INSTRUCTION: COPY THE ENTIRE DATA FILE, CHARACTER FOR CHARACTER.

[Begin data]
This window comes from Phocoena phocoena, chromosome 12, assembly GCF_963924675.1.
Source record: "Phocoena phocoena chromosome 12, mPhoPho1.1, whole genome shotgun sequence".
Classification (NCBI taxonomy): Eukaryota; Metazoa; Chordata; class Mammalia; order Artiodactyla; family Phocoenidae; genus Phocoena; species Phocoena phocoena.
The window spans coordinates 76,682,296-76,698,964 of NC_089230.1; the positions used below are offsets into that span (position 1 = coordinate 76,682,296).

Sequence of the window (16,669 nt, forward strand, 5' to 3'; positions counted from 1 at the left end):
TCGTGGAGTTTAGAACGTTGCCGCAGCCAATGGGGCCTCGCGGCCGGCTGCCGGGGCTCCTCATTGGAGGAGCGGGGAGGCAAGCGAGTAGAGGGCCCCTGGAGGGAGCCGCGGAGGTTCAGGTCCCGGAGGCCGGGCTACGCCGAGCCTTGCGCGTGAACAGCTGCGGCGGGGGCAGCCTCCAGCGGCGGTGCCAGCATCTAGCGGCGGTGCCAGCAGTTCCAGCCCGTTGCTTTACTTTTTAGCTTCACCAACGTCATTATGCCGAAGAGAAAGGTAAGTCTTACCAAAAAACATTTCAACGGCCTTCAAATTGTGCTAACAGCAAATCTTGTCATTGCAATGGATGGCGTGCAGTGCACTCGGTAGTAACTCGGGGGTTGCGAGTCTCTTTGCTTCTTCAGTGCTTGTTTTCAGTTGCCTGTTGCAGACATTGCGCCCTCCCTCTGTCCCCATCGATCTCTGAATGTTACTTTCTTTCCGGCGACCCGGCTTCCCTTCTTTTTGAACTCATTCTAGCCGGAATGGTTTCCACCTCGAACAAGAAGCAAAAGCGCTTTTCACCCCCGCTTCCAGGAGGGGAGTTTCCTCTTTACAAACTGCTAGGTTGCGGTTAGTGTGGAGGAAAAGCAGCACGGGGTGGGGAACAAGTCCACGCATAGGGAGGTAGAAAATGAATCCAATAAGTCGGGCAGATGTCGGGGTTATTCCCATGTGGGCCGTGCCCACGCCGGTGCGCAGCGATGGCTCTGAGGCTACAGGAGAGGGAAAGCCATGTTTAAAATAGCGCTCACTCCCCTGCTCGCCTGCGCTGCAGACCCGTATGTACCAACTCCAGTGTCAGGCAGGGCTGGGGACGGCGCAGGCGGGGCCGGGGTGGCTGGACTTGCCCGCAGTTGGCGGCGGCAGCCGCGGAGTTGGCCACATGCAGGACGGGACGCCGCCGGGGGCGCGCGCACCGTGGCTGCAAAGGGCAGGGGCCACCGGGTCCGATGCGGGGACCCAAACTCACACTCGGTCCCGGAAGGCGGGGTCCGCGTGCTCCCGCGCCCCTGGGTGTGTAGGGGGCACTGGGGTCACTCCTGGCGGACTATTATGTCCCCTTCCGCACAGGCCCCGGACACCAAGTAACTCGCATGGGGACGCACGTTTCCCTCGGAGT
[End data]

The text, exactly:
This window comes from Phocoena phocoena, chromosome 12, assembly GCF_963924675.1.
Source record: "Phocoena phocoena chromosome 12, mPhoPho1.1, whole genome shotgun sequence".
Classification (NCBI taxonomy): Eukaryota; Metazoa; Chordata; class Mammalia; order Artiodactyla; family Phocoenidae; genus Phocoena; species Phocoena phocoena.
The window spans coordinates 76,682,296-76,698,964 of NC_089230.1; the positions used below are offsets into that span (position 1 = coordinate 76,682,296).

Sequence of the window (16,669 nt, forward strand, 5' to 3'; positions counted from 1 at the left end):
TCGTGGAGTTTAGAACGTTGCCGCAGCCAATGGGGCCTCGCGGCCGGCTGCCGGGGCTCCTCATTGGAGGAGCGGGGAGGCAAGCGAGTAGAGGGCCCCTGGAGGGAGCCGCGGAGGTTCAGGTCCCGGAGGCCGGGCTACGCCGAGCCTTGCGCGTGAACAGCTGCGGCGGGGGCAGCCTCCAGCGGCGGTGCCAGCATCTAGCGGCGGTGCCAGCAGTTCCAGCCCGTTGCTTTACTTTTTAGCTTCACCAACGTCATTATGCCGAAGAGAAAGGTAAGTCTTACCAAAAAACATTTCAACGGCCTTCAAATTGTGCTAACAGCAAATCTTGTCATTGCAATGGATGGCGTGCAGTGCACTCGGTAGTAACTCGGGGGTTGCGAGTCTCTTTGCTTCTTCAGTGCTTGTTTTCAGTTGCCTGTTGCAGACATTGCGCCCTCCCTCTGTCCCCATCGATCTCTGAATGTTACTTTCTTTCCGGCGACCCGGCTTCCCTTCTTTTTGAACTCATTCTAGCCGGAATGGTTTCCACCTCGAACAAGAAGCAAAAGCGCTTTTCACCCCCGCTTCCAGGAGGGGAGTTTCCTCTTTACAAACTGCTAGGTTGCGGTTAGTGTGGAGGAAAAGCAGCACGGGGTGGGGAACAAGTCCACGCATAGGGAGGTAGAAAATGAATCCAATAAGTCGGGCAGATGTCGGGGTTATTCCCATGTGGGCCGTGCCCACGCCGGTGCGCAGCGATGGCTCTGAGGCTACAGGAGAGGGAAAGCCATGTTTAAAATAGCGCTCACTCCCCTGCTCGCCTGCGCTGCAGACCCGTATGTACCAACTCCAGTGTCAGGCAGGGCTGGGGACGGCGCAGGCGGGGCCGGGGTGGCTGGACTTGCCCGCAGTTGGCGGCGGCAGCCGCGGAGTTGGCCACATGCAGGACGGGACGCCGCCGGGGGCGCGCGCACCGTGGCTGCAAAGGGCAGGGGCCACCGGGTCCGATGCGGGGACCCAAACTCACACTCGGTCCCGGAAGGCGGGGTCCGCGTGCTCCCGCGCCCCTGGGTGTGTAGGGGGCACTGGGGTCACTCCTGGCGGACTATTATGTCCCCTTCCGCACAGGCCCCGGACACCAAGTAACTCGCATGGGGACGCACGTTTCCCTCGGAGT